Steph's Place

Crossdressers - cis or trans?

Why Stonewall should possibly have a re-think.

Crossdressing. When I asked on Twitter if a crossdresser was cis or trans - I got a deluge of replies that I was never expecting. In some ways, it was the best tweet I have ever made because just for once I never had a single TERF or Gendecrit jumping down my throat. All I saw was lovely people coming back to me with sometimes with very detailed replies over three or four tweets or the occasional link to other websites. The best one I had tweeted to me is at the bottom of this article. 

I want to emphasise that people who crossdress should NEVER feel "guilty" or "dirty" when or after wearing different clothes - for God sake, you are wearing clothes! Some crossdressers feel guilty after crossdressing and you should not. 

Anyone who has read my story on my website will know though, that I know a fair bit about crossdressing as my first wife Lin ran two "Dress Agency's" for several years before we split up. Men came from all over - sometimes travelling a 200-mile round trip to wear a dress or skirt.

The reason for my tweet was that I was messaged by a follower bitterly complaining that Stonewall include crossdressers in their umbrella term "transgender" and to say the least, she was very unhappy about it. She did try and tweet about it herself, but perhaps because of the wording of the tweet, she never got much traction. I, on the other hand, did - perhaps because I got some retweets. 

So are Stonewall right in classing crossdressers as trans? Well, based on the replies I got no, they are not. I have not done the maths to the last decimal point, but about 90% to 95% of trans folk say they are wrong.

The responses about folk who are gender non conforming were more varied, but on balance, most people felt they were cis too as they were not making a full change - more like taking a "neutral position". I am not gender non conforming so on this point I too will take a neutral position. I am trans.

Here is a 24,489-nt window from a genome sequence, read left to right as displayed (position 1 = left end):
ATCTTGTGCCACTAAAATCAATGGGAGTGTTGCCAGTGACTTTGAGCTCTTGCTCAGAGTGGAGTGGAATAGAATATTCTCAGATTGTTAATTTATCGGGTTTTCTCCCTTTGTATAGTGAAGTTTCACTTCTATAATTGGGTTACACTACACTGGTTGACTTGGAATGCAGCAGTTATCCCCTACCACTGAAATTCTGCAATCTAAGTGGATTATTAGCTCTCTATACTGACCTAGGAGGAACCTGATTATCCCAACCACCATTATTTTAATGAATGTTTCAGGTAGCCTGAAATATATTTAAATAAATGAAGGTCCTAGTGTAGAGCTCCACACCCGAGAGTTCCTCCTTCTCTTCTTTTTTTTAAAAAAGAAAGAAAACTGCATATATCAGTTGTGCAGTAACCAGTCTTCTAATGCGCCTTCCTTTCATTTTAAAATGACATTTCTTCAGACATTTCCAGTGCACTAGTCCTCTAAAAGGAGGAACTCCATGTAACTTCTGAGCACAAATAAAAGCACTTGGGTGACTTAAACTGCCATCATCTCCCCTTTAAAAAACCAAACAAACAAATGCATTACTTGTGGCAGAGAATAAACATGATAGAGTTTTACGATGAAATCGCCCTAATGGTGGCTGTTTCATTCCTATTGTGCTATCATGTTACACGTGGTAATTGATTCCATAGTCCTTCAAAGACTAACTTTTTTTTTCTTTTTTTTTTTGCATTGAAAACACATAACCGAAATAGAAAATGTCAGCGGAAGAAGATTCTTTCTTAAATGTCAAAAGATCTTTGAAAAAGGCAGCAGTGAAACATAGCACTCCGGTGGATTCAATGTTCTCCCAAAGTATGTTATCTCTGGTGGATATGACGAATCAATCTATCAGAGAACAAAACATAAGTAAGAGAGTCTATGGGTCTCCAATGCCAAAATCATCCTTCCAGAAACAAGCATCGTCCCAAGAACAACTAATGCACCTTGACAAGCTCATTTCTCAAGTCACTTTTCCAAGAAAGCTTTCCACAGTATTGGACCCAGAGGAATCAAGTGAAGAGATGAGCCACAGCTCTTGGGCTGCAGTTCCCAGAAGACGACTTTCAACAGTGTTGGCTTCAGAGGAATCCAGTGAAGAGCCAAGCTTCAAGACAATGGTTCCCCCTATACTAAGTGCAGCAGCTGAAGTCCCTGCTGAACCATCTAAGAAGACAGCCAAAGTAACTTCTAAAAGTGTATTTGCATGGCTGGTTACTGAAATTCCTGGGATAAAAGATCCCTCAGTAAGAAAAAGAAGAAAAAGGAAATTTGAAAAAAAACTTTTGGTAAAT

Crossdressers are however as a norm cis (but with some exceptions). 

And we were all cis at some time in our lives. 

For starters, we were forced into our original gender by our sex and parents. Blue = boy, pink = girl. Just for your info though it was not always like that because about a century ago it was the opposite (pink = boy) - that is for a blog one day.

At some point in our lives, some of us said "no" this is wrong; my marked sex does not feel right. It does not equate to what my brain is telling me - I am trans. Many folks who tweeted me used the phrase "self-accepting."

And we often discovered that truth through crossdressing, though a few of us prefer the term "experimenting". Only a small portion of us went straight to "trans," but it is worth noting that an EU report states that 69% of trans women knew they were trans before the age of 15, so there might not be a lot of time or availability to crossdress for the younger ones of our community. The figure for trans men is higher at 73%.

Some folk remain crossdressers all their lives. Sometimes because that is exactly what they want - just the relief of being in the clothes of the opposite gender for a time, and sometimes because of personal circumstances of being "trapped".

Let's face it; it is not easy coming out to either yourself or your friends and family, that you are "trans" - but for sure when you say I am no longer cis, I am trans - you are trans.

From my experience, in occasionally helping my former wife with the Dress Agency, most crossdressers do not become trans, and for sure a few are sexually "turned on" by wearing clothes of the opposite sex. However, from what I saw, this was a small minority. Most crossdressers just wanted to wear clothes they felt comfortable in and connect to their "feminine side." Most just sat, had a chat and a coffee. Occasionally there was the person who wanted to dress as a bride or schoolgirl, but I would undoubtedly say a shopping experience was the dream for many though sadly for some, passing was an issue. Some wanted to go shopping but felt they could not go that far - going out for the first time in clothes of the opposite gender can be scary!

Being stared at - "clocked" - whilst out shopping can be challenging to cope with, it knocks confidence, but Lin would almost always go with a client, and that support was invaluable, especially for first-timers.

And it was probably the case that those who went shopping were the most likely candidates to become "trans" as they were prepared to face society come what may.

Being trans is not about hormones or having surgery, it is about saying my gender is in conflict to my marked sex, and until a crossdresser says that, they are not (according to my Twitter followers) normally trans.

So does it matter who Stonewall encompasses in the trans umbrella?

I guess their philosophy is strength in numbers, but I have to say I join my follower who originally asked the question in saying they should not include crossdressers in the umbrella. Indeed some crossdressers are offended by being called trans!

I think Stonewall dilutes our case for being "trans" - because for sure the TERF's and Gendercrits exploit the fact that the trans umbrella is extensive already. 

So please, Stonewall - think again. The majority of us were cis crossdressers once - but many of us dont think the umbrella is quite right. 



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